Even if we were removed from all clues regarding the origin of the analyzed text, we would surely be on the right path, given its agreement with the Greek and Latin authors who left us their teachings about the Druids’ religious doctrine. That agreement is reached out of indubitable points of solidarity as they are supported by the reasoning extracted from the very substance of those texts. Thus the demonstrated solidarity regarding the fundamental articles – the only ones we heard about from our ancestors – naturally extends to the secondary developments. Indeed, these developments, imbued with the same spirit, necessarily derive from the same source; they are part of the whole and cannot be explained by anything else but that way. At the same time that they refer to the primitive archives of the Druidic religion, by such a logic deduction, it is impossible to assign any other starting point to them. This is because, other than the Druidic influence, the region from where they originate has not suffered any other influence but the Christian that was totally strange to those doctrines.

The themes developed in the triads are so strange to Christianism that the rare Christian influences found here and there in the body of the text, at first sight, already distinguish them from the primitive structure. That influence, naively originated from the conscience of the Bardic Christians, could hardly interleave with the interstices of the Druidic tradition, if one can say so, incapable of blending with all that. Thus, the analysis of the text is as simple as rigorous, hence it can be simplified by leaving aside everything that contains the seal of Christianism and, once filtered, by considering as of Druidic origin all the rest, visibly characterized by a religion which is different from that of the Gospel or from the Catholic Councils.
Thus, in order to mention only what is essential, let us begin by the well-known principle that the dogma of charity to God and man is so peculiar to Christianism as the migration of the souls is to Druidism; a certain number of triads in which a spirit of love breathes, immediately revealing as indicators of a comparatively modern character, never known to the primitive Gaul, whereas the other triads, animated by a completely different breath, reveal even more markedly the distinguished character of the antiquity. Finally, one does not need to observe much to understand that the form of the teachings contained in the triads is of Druidic origin. It is a well-known fact that the Druids had a particular preference for the number three and used it in their lessons. This is additionally demonstrated through the Gallic monuments that contain the number three.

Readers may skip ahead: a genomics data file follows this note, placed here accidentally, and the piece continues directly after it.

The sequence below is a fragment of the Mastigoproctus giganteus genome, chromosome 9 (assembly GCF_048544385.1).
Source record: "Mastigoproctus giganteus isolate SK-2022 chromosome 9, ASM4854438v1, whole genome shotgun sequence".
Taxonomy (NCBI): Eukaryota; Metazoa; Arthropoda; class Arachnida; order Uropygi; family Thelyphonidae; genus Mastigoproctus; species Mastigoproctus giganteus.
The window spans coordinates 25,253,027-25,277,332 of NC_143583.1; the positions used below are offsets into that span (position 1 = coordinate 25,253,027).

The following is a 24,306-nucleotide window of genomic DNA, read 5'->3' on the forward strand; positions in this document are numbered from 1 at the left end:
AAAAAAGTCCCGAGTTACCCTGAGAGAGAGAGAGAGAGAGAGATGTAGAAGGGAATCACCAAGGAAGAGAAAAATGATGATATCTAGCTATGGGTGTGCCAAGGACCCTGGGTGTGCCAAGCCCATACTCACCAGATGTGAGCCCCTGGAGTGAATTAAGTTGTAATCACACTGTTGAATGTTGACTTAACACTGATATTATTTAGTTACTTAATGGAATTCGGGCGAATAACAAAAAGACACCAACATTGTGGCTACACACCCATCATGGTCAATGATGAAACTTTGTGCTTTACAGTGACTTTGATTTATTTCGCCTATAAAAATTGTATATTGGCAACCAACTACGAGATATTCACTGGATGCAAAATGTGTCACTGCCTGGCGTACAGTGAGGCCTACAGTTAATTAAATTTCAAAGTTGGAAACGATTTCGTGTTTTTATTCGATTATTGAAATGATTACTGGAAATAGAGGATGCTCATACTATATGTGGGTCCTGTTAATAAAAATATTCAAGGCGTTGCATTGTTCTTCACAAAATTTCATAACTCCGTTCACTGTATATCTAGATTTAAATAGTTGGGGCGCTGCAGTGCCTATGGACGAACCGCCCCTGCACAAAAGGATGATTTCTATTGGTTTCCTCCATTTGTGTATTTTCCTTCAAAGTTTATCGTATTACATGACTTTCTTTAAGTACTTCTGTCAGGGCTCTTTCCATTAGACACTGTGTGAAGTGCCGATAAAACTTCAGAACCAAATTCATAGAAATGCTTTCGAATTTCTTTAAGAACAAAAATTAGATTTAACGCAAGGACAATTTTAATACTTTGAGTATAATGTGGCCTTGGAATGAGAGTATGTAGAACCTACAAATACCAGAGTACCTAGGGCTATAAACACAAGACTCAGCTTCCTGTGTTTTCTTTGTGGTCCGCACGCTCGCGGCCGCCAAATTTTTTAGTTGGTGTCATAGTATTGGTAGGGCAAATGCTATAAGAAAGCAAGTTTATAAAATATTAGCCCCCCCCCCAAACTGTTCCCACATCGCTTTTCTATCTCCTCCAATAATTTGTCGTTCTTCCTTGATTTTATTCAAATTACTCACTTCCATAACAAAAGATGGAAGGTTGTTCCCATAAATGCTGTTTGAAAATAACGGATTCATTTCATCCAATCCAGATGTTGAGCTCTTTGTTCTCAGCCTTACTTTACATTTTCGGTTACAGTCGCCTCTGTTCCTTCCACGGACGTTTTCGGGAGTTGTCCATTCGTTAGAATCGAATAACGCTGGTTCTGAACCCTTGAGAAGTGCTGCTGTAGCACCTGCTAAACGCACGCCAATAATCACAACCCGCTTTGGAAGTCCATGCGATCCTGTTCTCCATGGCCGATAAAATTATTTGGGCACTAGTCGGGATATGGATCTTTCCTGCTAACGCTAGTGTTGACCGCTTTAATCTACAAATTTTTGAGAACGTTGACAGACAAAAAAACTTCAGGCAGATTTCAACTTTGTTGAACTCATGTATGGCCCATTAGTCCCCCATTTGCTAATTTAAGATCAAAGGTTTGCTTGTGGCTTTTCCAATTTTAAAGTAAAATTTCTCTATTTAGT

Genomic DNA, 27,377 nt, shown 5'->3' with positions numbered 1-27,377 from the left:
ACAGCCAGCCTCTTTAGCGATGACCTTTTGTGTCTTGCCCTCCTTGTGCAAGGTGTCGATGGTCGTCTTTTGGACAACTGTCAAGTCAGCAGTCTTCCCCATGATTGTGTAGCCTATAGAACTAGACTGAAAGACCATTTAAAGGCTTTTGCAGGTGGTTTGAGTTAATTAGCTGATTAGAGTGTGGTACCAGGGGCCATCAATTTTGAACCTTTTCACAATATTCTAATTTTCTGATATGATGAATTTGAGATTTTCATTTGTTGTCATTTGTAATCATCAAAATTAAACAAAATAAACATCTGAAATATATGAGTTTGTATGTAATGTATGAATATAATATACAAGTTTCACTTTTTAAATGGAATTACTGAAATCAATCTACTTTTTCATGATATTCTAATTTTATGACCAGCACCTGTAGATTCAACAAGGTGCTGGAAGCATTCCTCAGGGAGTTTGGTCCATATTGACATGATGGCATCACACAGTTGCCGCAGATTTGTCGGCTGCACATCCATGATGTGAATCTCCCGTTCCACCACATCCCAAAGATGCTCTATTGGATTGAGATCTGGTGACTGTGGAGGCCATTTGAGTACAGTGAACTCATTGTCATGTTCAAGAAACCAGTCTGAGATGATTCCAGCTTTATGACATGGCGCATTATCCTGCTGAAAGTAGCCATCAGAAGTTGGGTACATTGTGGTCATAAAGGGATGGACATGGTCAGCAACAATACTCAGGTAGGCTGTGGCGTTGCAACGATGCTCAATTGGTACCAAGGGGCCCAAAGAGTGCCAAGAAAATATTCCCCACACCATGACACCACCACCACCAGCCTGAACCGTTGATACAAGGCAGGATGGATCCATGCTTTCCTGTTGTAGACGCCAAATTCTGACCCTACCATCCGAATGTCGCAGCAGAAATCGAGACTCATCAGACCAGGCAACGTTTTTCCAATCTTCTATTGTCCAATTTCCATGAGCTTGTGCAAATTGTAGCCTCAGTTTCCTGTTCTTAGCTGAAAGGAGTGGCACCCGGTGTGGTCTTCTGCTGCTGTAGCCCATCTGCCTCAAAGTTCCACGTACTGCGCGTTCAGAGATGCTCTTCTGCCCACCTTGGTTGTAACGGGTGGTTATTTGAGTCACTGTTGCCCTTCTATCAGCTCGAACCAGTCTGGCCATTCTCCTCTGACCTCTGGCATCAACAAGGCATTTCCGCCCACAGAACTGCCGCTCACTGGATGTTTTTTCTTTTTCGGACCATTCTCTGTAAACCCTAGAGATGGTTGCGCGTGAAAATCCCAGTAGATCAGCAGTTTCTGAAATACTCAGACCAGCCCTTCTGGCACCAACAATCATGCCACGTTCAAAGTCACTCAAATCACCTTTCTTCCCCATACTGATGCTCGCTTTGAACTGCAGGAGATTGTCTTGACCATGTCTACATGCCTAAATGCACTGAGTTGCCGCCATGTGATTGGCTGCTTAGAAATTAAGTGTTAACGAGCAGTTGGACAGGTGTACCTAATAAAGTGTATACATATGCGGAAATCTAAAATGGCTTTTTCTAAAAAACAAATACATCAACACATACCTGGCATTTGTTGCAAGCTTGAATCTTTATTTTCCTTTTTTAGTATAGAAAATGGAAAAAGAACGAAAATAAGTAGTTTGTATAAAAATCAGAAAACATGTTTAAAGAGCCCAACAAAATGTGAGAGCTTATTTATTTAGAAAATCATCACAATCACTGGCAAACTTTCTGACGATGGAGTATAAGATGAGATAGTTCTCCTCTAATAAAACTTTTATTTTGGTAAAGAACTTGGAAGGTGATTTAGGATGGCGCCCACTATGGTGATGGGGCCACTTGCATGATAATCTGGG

Diogenes Laertius has preserved one of those triads which succinctly summarize the duties of man to the Divinity, to their neighbors and to himself. “Honor the superior beings, do not commit injustice and do cultivate ones virile virtue.” The bard’s literature propagated aphorisms of the same kind, relatively to all fields of human knowledge: Science, History, Moral, Law, Poetry. One cannot find a more interesting or adequate work to inspire great thoughts than that of the text published below, according to the French version by Mr. Adolphe Pictet.

From that series of triads the first eleven ones are dedicated to the exposition of the characteristic attributes of the Divinity. It is this segment that had the greatest Christian influence, as it was easy to predict. If one cannot deny that the Druidism incorporated the principle of God’s unity, they had also conceived, in a confusing way, perhaps due to their disposition for the number three, something like the Divine Trinity. It is, nevertheless, incontestable that what complements such a high theological conception – that is, a distinction of the persons and particularly the third one – became completely strange to this old religion. All that contributes to prove that its former adepts were much more concerned with the establishment of man’s freedom than with charity. It was precisely a consequence of this false starting point that made it perish. It seems also reasonable to associate the whole prologue to a more or less determined Christian influence, particularly from the fifth triad.

Following the general principles, relatively to the nature of God, the text continues to expose the constitution of the Universe. The body of this constitution is authoritatively formulated in three triads which, showing the particular beings in an order absolutely different from that of God, complete the idea that has to be made of a unique and immutable Being. Under more explicit formulas, the triads just reproduce what was already known, by the witnesses of the ancient times, about the circulation of the souls, alternatively passing from life to death and from death to life. We can consider them like in a famous Farsalia verse, in which the poet exclaims, upon addressing the priests of Gaul, that if what they teach is certain, then death is nothing more than the median of a long life: “Longae vitae mors media est.”